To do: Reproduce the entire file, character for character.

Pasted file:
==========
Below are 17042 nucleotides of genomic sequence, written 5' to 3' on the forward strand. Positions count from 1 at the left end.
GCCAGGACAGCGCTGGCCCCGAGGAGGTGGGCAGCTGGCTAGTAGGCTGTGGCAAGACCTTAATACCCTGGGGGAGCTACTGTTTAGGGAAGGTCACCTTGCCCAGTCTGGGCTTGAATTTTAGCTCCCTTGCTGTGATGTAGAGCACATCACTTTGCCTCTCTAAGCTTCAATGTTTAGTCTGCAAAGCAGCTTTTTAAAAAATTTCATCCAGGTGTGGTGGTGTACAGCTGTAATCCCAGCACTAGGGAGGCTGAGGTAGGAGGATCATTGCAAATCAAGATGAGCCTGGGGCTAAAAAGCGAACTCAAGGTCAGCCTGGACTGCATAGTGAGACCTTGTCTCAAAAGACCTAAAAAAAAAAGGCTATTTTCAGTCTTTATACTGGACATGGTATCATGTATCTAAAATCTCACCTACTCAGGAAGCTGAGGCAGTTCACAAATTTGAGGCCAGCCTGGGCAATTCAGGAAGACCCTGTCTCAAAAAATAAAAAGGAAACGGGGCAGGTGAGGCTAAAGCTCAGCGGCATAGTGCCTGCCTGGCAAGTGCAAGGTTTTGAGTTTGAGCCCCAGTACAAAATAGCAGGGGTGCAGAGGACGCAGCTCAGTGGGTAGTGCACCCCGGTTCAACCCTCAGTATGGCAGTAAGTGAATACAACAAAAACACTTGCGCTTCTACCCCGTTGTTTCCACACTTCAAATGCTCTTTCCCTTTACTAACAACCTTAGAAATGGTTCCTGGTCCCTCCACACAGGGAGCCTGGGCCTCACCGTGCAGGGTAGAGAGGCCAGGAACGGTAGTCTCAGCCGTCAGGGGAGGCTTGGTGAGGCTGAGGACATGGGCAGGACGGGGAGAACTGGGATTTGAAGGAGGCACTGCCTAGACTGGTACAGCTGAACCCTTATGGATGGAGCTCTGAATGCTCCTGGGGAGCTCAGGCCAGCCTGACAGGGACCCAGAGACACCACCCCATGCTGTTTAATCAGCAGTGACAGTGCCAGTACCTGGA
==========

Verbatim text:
Below are 17042 nucleotides of genomic sequence, written 5' to 3' on the forward strand. Positions count from 1 at the left end.
GCCAGGACAGCGCTGGCCCCGAGGAGGTGGGCAGCTGGCTAGTAGGCTGTGGCAAGACCTTAATACCCTGGGGGAGCTACTGTTTAGGGAAGGTCACCTTGCCCAGTCTGGGCTTGAATTTTAGCTCCCTTGCTGTGATGTAGAGCACATCACTTTGCCTCTCTAAGCTTCAATGTTTAGTCTGCAAAGCAGCTTTTTAAAAAATTTCATCCAGGTGTGGTGGTGTACAGCTGTAATCCCAGCACTAGGGAGGCTGAGGTAGGAGGATCATTGCAAATCAAGATGAGCCTGGGGCTAAAAAGCGAACTCAAGGTCAGCCTGGACTGCATAGTGAGACCTTGTCTCAAAAGACCTAAAAAAAAAAGGCTATTTTCAGTCTTTATACTGGACATGGTATCATGTATCTAAAATCTCACCTACTCAGGAAGCTGAGGCAGTTCACAAATTTGAGGCCAGCCTGGGCAATTCAGGAAGACCCTGTCTCAAAAAATAAAAAGGAAACGGGGCAGGTGAGGCTAAAGCTCAGCGGCATAGTGCCTGCCTGGCAAGTGCAAGGTTTTGAGTTTGAGCCCCAGTACAAAATAGCAGGGGTGCAGAGGACGCAGCTCAGTGGGTAGTGCACCCCGGTTCAACCCTCAGTATGGCAGTAAGTGAATACAACAAAAACACTTGCGCTTCTACCCCGTTGTTTCCACACTTCAAATGCTCTTTCCCTTTACTAACAACCTTAGAAATGGTTCCTGGTCCCTCCACACAGGGAGCCTGGGCCTCACCGTGCAGGGTAGAGAGGCCAGGAACGGTAGTCTCAGCCGTCAGGGGAGGCTTGGTGAGGCTGAGGACATGGGCAGGACGGGGAGAACTGGGATTTGAAGGAGGCACTGCCTAGACTGGTACAGCTGAACCCTTATGGATGGAGCTCTGAATGCTCCTGGGGAGCTCAGGCCAGCCTGACAGGGACCCAGAGACACCACCCCATGCTGTTTAATCAGCAGTGACAGTGCCAGTACCTGGA